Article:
Twenty-three Munk Debates have now entertained subjects ranging from state surveillance, health care, and Obama’s foreign policy to religion, the rise of China, and political correctness. Of course, those deemed “winners” may reveal less about the merits of the debaters than about the attitudes of those (generally well heeled and white) who pay up to $100 to attend. In a 2016 debate about refugees—based on the motion “give us your tired, your poor, your huddled masses yearning to breathe free”—22 percent of those in attendance switched their votes from historian Simon Schama and former Supreme Court judge Louise Arbour, who had endorsed the proposition, to Nigel Farage and Mark Steyn, who had rejected it. On the resolution that “climate change is mankind’s defining crisis and demands a commensurate response,” 8 percent of the audience switched to the “con” side, handing it a victory.
The format of the debates is not designed to encourage nuance or sustained analysis—the longest stretch of time available to any speaker is eight minutes—and instead privileges vast, polarizing statements. Trump’s election, for instance, was either an “extinction-level event” (Andrew Sullivan) or a “tremendous opportunity” to “set the path for a new and bold direction guided by the will of the people” (Newt Gingrich). The most decisive victory in Munk Debates history went to Maureen Dowd and Hanna Rosin, who persuaded 28 percent of their audience that “men are obsolete” in 2013.
As the Munk Debates have grown in renown, so too have they assumed a quasi-official function within Canadian political and intellectual culture. During the 2015 federal election campaign, the debates hosted Stephen Harper, Justin Trudeau, and Thomas Mulcair for an official leaders’ debate on foreign policy. Munk Debates are broadcast by CPAC in Canada, on C-SPAN in the United States, and stream the world over on Facebook Live. The debates are meant to stand as enduring statements on the ideas under discussion—important enough for Canadan literary press House of Anansi to publish a transcript of each debate in book form. The organization is informed by an advisory board populated by members of the Canadian intelligentsia and business elite, including the diplomat Allan Gotlieb, political scientist Janice Gross Stein, and BMO chairman Robert Prichard.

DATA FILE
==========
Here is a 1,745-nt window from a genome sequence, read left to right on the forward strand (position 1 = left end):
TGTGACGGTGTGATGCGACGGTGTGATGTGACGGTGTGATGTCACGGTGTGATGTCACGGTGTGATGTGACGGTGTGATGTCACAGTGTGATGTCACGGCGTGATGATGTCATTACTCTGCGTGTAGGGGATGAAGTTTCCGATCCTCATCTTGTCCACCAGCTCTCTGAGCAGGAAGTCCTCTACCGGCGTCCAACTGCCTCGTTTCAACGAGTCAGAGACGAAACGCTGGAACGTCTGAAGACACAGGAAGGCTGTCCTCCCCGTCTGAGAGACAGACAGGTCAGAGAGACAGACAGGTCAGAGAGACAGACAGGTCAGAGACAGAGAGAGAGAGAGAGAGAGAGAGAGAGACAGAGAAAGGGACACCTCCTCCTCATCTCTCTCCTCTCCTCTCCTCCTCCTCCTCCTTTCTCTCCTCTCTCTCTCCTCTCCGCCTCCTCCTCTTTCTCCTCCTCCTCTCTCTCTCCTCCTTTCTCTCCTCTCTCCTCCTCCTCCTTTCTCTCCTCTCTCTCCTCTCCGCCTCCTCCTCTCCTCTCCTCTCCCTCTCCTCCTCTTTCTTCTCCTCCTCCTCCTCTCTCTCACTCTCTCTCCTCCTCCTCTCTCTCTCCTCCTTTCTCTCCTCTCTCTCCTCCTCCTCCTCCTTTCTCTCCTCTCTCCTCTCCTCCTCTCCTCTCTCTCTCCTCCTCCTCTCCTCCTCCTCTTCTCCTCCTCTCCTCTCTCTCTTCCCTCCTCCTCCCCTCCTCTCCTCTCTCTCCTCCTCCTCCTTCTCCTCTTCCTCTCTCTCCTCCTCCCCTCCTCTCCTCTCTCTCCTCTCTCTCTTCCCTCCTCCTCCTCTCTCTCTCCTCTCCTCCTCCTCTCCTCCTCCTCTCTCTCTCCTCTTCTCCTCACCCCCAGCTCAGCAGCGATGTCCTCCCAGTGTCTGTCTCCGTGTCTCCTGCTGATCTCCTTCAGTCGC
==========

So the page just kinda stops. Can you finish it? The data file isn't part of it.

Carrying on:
To invite Steve Bannon to a Munk debate, therefore, is to hand him one of the biggest megaphones available in Canada’s political discourse. Do Bannon’s ideas deserve this kind of signal boost? Certainly not, according to the many celebrities and politicians who have withdrawn from events featuring Bannon. Nicola Sturgeon, Scotland’s first minister, pulled out of a BBC-sponsored conference after Bannon was invited, arguing that his inclusion “risks legitimizing or normalizing far-right, racist views.” By providing Bannon with all the trappings of important political dialogue, we inadvertently legitimize the idea that even Bannon’s most extreme ideas are “debatable,” which is to say debatably true.
Margaret MacMillan, a history professor at the University of Toronto and member of the Munk Debates advisory board, has little patience with the argument for silencing Bannon. “I find it actually rather patronizing, this view that members of the public, including me, are so pathetic that we can’t make up our own minds,” MacMillan said to me. “I don’t like the idea of self-appointed guardians deciding what I can and can’t hear. Next time, someone will decide that we need to be protected from hearing Bernie Sanders. It cuts both ways.”
And yet there is a difference between censoring Bannon and inviting him to speak in the first place. Rudyard Griffiths, the organizer and moderator of the debates, has said that inviting Bannon is a “public service” that allows “the public [to] draw their own conclusions from the debate.” Griffiths’s “marketplace of ideas” argument emerges from an august lineage in classical liberal thought. In Areopagitica, published in 1644, John Milton argued “that which purifies us is trial, and trial is by what is contrary.” According to John Stuart Mill’s argument in On Liberty, even if Bannon were the only white nationalist alive, we would be no more justified in silencing Bannon than he, “if he had the power, would be justified in silencing mankind.”